Saturday, April 30, 2011

David and Goliath

Just look at that stoplight. Isn’t she a beauty? Well, maybe not so much to you, but to me this stoplight makes my heart swell with pride, because it represents victory after a hard-fought battle.

It all started about ten years ago, just before Christmas, when seven-year old Brandon, a playmate of my son’s who lived just a few doors down, was riding his scooter to our corner store. The corner store that lies just across the main road that weaves through our quiet little community. The road commuters just love to speed like crazy on, because it has no crosswalks, no streetlights, no stop signs, no traffic lights.

Brandon was the victim of a hit and run that evening. He was dragged by the car for about twenty feet. His mangled scooter lied up the road after being dragged under the car for a city block. The monster behind the wheel of that car sped away, leaving a little boy bleeding and unconscious on the side of the road.

Brandon was taken to Children’s Hospital where he lay in a coma for weeks. We neighbors took turns visiting at the hospital, and doing what we could to support his parents. We then rallied to see what we could do to prevent this from ever happening again.

My community is small, rural and unincorporated. Chickens and wild peacocks are the main source of “traffic” on our narrow country roads. We were literally the last place on the planet to get high speed internet. I was on dial-up until just a couple years ago. We aren’t worth the city’s bother to provide us with sewer or gas lines, or trash pick up. We have to source all that out ourselves.

So when we approached L.A. County Supervisor Mike Antonovich and demanded a stop sign at the intersection by our country market, we weren’t exactly treated with any kind of priority. We held a town meeting at our local chapel, and discussed our ideas with Antonovich’s deputies. The crowd shouted out their demands. We need street lights! We need a stop sign! We need peacock crossings! (Oh Chatsworth people…)
We were politely rebuffed.

Antonovich’s deputy Patty explained that the main road was too important a route for morning commuters, and they couldn’t risk traffic being slowed by a stop sign.
Well, what about a crosswalk at least? We countered.
Not necessary, they said, as you have the legal right to cross there without it.

Hmm…couldn’t risk traffic being slowed down? We had the legal right to cross there?

We townsfolk met again, and decided if the most important issue to the city was not the well being of children in a small unincorporated town, but the flow of traffic, then we’d hit them where it hurt.

We made a plan, with all of us taking rotating shifts. We would continually cross the street there, s l o w l y, from 7 to 9 am and again from 4 to 6 pm every day, nonstop, forcing cars to stop. And we would carry signs stating that a little boy laid in a coma at Children’s Hospital while the city did nothing to protect our community.

And boy, for a community of artists and cowboys and old hippies, we were diligent and organized! On the first morning we backed up traffic so far that within the hour, traffic helicopters circled overhead to investigate. What they discovered was a bunch of artists and cowboys and old hippies standing in the road with signs. Next came the news helicopters and trucks. The commuters were visibly angry, although some of them (the decent ones) cheered us on. After about a week of us legally crossing the road all day, the Supervisor’s office caved to our demands.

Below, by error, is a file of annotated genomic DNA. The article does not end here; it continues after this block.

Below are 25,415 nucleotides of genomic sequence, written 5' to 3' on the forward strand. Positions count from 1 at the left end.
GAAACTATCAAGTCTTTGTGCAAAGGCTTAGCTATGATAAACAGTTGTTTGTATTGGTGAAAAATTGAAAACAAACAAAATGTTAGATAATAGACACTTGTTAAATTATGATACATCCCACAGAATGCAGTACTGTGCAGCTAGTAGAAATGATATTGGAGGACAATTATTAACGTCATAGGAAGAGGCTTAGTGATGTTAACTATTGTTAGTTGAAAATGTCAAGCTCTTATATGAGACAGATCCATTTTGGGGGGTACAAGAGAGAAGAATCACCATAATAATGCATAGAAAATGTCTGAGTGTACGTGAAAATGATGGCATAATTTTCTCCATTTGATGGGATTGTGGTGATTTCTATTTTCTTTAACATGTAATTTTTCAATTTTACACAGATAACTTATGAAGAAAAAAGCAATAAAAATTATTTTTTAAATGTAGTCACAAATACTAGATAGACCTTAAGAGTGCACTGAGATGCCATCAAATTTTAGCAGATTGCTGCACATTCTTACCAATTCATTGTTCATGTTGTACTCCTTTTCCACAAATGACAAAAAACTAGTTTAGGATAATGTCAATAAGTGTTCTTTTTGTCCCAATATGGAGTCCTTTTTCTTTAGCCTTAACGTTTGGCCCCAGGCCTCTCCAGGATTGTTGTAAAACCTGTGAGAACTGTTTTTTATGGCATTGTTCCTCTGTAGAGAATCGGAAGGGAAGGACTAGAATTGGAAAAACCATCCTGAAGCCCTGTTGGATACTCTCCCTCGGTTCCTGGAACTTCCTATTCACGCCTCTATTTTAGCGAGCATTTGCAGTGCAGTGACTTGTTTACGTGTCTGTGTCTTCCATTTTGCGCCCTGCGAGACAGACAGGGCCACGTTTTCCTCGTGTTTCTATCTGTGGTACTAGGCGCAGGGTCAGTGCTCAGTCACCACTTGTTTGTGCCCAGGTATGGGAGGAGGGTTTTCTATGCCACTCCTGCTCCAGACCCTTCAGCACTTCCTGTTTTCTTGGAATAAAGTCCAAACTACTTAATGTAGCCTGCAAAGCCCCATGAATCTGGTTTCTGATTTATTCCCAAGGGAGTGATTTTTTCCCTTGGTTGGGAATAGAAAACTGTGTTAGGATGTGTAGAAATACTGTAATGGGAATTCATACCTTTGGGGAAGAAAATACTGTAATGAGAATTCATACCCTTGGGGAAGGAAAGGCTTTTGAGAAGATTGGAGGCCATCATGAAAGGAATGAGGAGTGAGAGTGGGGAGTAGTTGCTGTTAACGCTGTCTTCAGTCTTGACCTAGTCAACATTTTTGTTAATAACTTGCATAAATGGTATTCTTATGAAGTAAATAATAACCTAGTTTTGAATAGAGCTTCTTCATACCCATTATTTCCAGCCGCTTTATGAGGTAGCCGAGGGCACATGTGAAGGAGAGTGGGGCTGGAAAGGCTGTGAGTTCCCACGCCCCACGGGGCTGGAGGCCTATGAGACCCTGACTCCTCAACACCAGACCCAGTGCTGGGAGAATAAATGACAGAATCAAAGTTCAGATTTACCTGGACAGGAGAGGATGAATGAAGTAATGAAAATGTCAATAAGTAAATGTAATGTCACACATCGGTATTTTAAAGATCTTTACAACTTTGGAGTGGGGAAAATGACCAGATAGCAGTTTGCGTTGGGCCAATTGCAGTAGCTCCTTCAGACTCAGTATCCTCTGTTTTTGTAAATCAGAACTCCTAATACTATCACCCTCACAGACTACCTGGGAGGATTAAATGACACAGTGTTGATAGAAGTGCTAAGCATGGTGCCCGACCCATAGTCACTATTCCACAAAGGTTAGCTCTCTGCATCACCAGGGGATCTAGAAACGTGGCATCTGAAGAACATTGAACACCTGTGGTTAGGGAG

We didn’t get our stop sign. Instead we got a traffic light, a crosswalk, street lights, and a flashing electronic radar sign to monitor speed.

Brandon eventually recovered, but with some minor brain damage. He is now a teenager and doing pretty well.

Antonovich ended up befriending me, awarding my nonprofit with at-risk kids, and giving me the back room in his office to hold my nonprofit events and meetings.

No one has been hit by a car since. We all still love our traffic light.

And that, my friends, is how it’s done.

The moral of the story, don’t let yourself get caught up in the fact that you are David and they are Goliath, if the stone you carry in your pocket is the stone of truth. When something is worth fighting for, you must do it, no matter how daunting the task.

I needed to remind myself of this story, as we approach our trial on Monday, fighting to keep custody of our little dog. (for anyone new to this blog, you can read about it at Yesterday I was feeling pretty beat down after reading through some of the documents and statements from the “plaintiffs”, which are nothing but lies and deception. It’s astonishing to me the lows some people will stoop to. But I have this little stone in my pocket…it’s called the TRUTH. And I have faith that if I hold on tight to that, I need nothing more.

I’ll see you in court on Monday, Goliath.

Wednesday, April 27, 2011

Opraholics Unite!

I can do anything I set my mind to - Oprah said so!

I couldn’t care less about the royal wedding, or the fact that Lindsay Lohan is doing community service for stealing a necklace, or that one of Charlie Sheen’s goddesses broke up with him. I mean, literally could not care less!

I don’t understand how such trivial matters occupy so much space in our internal hard drives when we, as Americans, should be focusing on important things, like the fact that….there are only TWENTY ONE Oprah shows left!